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Packing 'em in ; Air Canada Squeezing in More Seats to Pull Out of Tailspin

Editor's Note: Editor's Note: The following article is re-printed from Canadian Press, November 6, 2001

TORONTO (CP) - Although Air Canada continues to call for more aid from Ottawa to offset fallout from the Sept. 11 terrorist attacks, chief executive Robert Milton says the Montreal-based airline has the "wherewithal to work our way through this."

In addition to about $1 billion in cash and $4 billion in unencumbered assets that could be used as collateral for loans or leases, Air Canada is taking steps to make its operations more cost-efficient - such as fitting more economy-class seating on its planes.

"As we previously announced in August, we are undergoing a fairly dramatic aircraft reconfiguration program," Milton and other senior executives told analysts recently after Air Canada (TSE: AC) released a preliminary financial report for the third quarter.

The airline said it lost at least $160 million - before tax - in the third quarter, although that figure is expected to rise after Air Canada evaluates the effects of asset writedowns on intangible assets, such as future income taxes and goodwill. Milton said his recovery strategy includes squeezing 1,200 more seats - the equivalent of 12 Boeing 737 jets - into its fleet.

"We're also reducing the size of the business- class cabins because we recognize that the business demand isn't there," he said. Air Canada's new Tango service, which began flying recently, goes even further and eliminates the business class completely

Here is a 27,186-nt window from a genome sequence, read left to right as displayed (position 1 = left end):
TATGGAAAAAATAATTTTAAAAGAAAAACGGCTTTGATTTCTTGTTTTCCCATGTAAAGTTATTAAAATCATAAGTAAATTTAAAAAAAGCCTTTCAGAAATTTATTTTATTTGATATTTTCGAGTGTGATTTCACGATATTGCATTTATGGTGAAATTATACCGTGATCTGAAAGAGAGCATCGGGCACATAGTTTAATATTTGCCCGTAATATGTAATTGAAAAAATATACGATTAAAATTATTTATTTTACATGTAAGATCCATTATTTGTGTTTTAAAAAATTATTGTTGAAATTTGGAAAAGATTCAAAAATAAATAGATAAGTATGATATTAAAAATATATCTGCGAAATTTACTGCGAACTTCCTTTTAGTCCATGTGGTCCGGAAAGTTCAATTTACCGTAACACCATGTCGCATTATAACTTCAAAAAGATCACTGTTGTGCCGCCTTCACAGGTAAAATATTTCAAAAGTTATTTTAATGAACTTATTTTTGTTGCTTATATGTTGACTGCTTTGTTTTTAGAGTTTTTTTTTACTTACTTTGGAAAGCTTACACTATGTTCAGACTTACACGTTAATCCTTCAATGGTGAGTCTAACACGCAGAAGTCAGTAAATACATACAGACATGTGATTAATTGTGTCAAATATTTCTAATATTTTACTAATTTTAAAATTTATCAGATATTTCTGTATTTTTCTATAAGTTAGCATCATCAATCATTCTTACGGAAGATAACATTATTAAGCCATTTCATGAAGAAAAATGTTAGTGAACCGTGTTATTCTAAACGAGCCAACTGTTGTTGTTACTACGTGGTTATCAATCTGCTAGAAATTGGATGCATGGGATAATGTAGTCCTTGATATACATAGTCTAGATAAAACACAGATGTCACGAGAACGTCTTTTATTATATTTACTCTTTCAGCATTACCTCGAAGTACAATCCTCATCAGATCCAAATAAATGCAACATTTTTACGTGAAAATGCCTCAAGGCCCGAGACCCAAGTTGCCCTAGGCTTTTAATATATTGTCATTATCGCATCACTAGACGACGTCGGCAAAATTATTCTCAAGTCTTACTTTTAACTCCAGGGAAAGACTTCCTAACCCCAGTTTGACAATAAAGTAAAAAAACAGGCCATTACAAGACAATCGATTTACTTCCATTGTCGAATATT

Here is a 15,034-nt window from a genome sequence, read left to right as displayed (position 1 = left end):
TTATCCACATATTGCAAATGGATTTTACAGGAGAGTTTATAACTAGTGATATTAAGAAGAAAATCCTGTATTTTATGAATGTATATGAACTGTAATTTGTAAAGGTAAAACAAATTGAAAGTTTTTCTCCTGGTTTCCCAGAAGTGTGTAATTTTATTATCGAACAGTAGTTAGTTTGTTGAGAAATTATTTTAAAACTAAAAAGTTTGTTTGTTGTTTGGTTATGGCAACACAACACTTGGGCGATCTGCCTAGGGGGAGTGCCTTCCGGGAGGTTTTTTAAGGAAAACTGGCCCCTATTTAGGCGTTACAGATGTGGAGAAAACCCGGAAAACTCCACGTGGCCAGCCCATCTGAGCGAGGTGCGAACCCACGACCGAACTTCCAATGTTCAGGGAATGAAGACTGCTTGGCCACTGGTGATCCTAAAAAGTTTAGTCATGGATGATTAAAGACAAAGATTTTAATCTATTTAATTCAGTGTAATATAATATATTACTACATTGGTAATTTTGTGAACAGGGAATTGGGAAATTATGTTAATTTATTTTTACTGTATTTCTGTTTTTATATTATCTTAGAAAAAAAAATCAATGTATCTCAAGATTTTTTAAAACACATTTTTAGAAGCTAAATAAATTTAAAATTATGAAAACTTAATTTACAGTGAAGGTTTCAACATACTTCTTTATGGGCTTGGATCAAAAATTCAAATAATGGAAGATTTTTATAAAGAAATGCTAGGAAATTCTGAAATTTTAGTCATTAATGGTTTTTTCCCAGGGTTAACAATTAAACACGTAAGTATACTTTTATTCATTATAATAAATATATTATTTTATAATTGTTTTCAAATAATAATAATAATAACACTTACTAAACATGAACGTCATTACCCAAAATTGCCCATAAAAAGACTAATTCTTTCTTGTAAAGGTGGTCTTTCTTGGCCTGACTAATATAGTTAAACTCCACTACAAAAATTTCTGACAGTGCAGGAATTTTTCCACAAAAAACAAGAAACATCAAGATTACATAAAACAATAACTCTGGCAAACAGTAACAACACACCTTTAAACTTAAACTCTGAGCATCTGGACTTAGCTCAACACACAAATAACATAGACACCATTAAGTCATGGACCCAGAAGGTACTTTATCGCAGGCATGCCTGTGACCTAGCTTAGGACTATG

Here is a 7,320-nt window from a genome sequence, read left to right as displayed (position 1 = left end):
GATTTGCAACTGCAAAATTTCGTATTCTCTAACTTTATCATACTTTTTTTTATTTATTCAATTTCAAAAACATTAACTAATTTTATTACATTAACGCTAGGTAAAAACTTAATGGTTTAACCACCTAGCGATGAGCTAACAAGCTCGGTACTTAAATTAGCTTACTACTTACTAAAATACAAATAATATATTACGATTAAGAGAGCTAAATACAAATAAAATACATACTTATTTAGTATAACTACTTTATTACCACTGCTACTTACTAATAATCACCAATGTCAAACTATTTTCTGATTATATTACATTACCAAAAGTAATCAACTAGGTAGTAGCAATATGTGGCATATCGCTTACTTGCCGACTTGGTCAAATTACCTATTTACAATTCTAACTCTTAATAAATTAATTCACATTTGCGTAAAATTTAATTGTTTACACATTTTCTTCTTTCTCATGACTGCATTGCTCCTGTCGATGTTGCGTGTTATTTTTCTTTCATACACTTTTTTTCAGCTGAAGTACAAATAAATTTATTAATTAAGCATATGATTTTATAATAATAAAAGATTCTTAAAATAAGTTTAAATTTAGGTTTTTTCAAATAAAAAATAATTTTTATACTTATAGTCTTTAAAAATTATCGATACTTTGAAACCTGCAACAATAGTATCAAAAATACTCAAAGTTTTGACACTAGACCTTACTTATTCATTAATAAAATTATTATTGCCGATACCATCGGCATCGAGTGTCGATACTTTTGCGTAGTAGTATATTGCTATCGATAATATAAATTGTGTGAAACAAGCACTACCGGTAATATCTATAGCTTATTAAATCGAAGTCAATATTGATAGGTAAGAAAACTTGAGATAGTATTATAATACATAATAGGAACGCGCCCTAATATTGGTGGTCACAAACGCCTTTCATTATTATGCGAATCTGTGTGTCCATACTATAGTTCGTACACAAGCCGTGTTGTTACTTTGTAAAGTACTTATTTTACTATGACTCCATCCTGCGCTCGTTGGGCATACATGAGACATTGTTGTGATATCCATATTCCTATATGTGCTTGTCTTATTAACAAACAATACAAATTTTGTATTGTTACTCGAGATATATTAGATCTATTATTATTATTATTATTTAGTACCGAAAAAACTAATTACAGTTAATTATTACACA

The airline was preparing to make many such changes long before the Sept. 11 suicide hijackings in the United States forced the closure of North American air space for several days.

Since August, Air Canada has:

  • announced 9,000 job cuts from its workforce of about 42,000;

  • cut capacity on Canada-U.S. routes;

  • announced plans to retire older aircraft;

  • and increased the amount of maintenance it does on contract for other airlines

But Air Canada, like the entire aviation industry, remains plagued by the public's increased fear of flying since the terrorist attacks. Milton said traffic began to return on some of the airline's routes in October, but that varies wildly from week to week.

Martin Taller, president of Ports of Call travel agency in Ottawa, says government-issued warnings about more potential terrorist attacks tends to scare travelers and their families. "You can't help but feel it in the pit of your stomach," Taller said. In this environment, it wouldn't be surprising if people don't flock to Air Canada's new Tango economy service, even though he agrees travelers are looking for ways to cut costs. "We haven't seen a rush of customers demanding Tango aircraft," Taller said.

"It's partly because there's some advertising that has to be done. It's a very difficult time to add new product into the mix. The customers are still trying to figure Tango out."

Milton emphasized that Air Canada's finances are in better shape than those of most major U.S.-based airlines. And he said the decision by U.S. airlines, particularly United, to reduce capacity on some of their routes has allowed Air Canada to increase its impact in certain markets.

Milton also insisted that the federal government should help the Canadian aviation industry to the same proportion as the U.S. government has helped its industry with $15 billion US in loans and loan guarantees. While not specifying a figure, he suggested the Canadian equivalent to that would be about one-tenth, or $2.4 billion Cdn for all the domestic airlines.

So far, Air Canada has received $71 million in cash as the first installment of an estimated $105 million the airline expects from Ottawa as its share of $160 million in industrywide compensation for the airport closures.

But even without government help and with more than $10 billion owed in debt or leases, Milton said he thinks Air Canada has enough cash and other resources to keep flying. "We think our liquidity situation is respectable. We're confident going forward."

On the Toronto stock market Friday, Air Canada shares closed at $2.89, up two cents. Their 52-week high is $17.50, their low $1.64.

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